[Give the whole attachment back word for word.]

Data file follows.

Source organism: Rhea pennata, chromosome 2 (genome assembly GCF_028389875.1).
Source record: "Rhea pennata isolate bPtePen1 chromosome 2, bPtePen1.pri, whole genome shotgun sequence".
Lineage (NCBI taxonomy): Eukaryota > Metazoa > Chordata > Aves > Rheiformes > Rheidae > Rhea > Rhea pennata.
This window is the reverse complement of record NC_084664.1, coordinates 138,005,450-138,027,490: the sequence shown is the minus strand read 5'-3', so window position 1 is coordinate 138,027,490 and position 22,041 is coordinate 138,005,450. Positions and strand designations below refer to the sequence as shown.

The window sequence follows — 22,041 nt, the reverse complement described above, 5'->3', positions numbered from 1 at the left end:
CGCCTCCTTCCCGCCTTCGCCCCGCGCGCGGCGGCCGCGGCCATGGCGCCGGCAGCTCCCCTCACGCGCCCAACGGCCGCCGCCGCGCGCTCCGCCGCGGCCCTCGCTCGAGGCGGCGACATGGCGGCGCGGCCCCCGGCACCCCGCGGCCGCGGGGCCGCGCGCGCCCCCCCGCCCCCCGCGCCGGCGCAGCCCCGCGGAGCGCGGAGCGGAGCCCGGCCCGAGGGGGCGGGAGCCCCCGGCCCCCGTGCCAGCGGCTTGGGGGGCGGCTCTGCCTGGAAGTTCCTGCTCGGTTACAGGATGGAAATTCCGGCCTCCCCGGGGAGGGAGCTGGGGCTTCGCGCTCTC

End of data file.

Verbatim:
Source organism: Rhea pennata, chromosome 2 (genome assembly GCF_028389875.1).
Source record: "Rhea pennata isolate bPtePen1 chromosome 2, bPtePen1.pri, whole genome shotgun sequence".
Lineage (NCBI taxonomy): Eukaryota > Metazoa > Chordata > Aves > Rheiformes > Rheidae > Rhea > Rhea pennata.
This window is the reverse complement of record NC_084664.1, coordinates 138,005,450-138,027,490: the sequence shown is the minus strand read 5'-3', so window position 1 is coordinate 138,027,490 and position 22,041 is coordinate 138,005,450. Positions and strand designations below refer to the sequence as shown.

The window sequence follows — 22,041 nt, the reverse complement described above, 5'->3', positions numbered from 1 at the left end:
CGCCTCCTTCCCGCCTTCGCCCCGCGCGCGGCGGCCGCGGCCATGGCGCCGGCAGCTCCCCTCACGCGCCCAACGGCCGCCGCCGCGCGCTCCGCCGCGGCCCTCGCTCGAGGCGGCGACATGGCGGCGCGGCCCCCGGCACCCCGCGGCCGCGGGGCCGCGCGCGCCCCCCCGCCCCCCGCGCCGGCGCAGCCCCGCGGAGCGCGGAGCGGAGCCCGGCCCGAGGGGGCGGGAGCCCCCGGCCCCCGTGCCAGCGGCTTGGGGGGCGGCTCTGCCTGGAAGTTCCTGCTCGGTTACAGGATGGAAATTCCGGCCTCCCCGGGGAGGGAGCTGGGGCTTCGCGCTCTC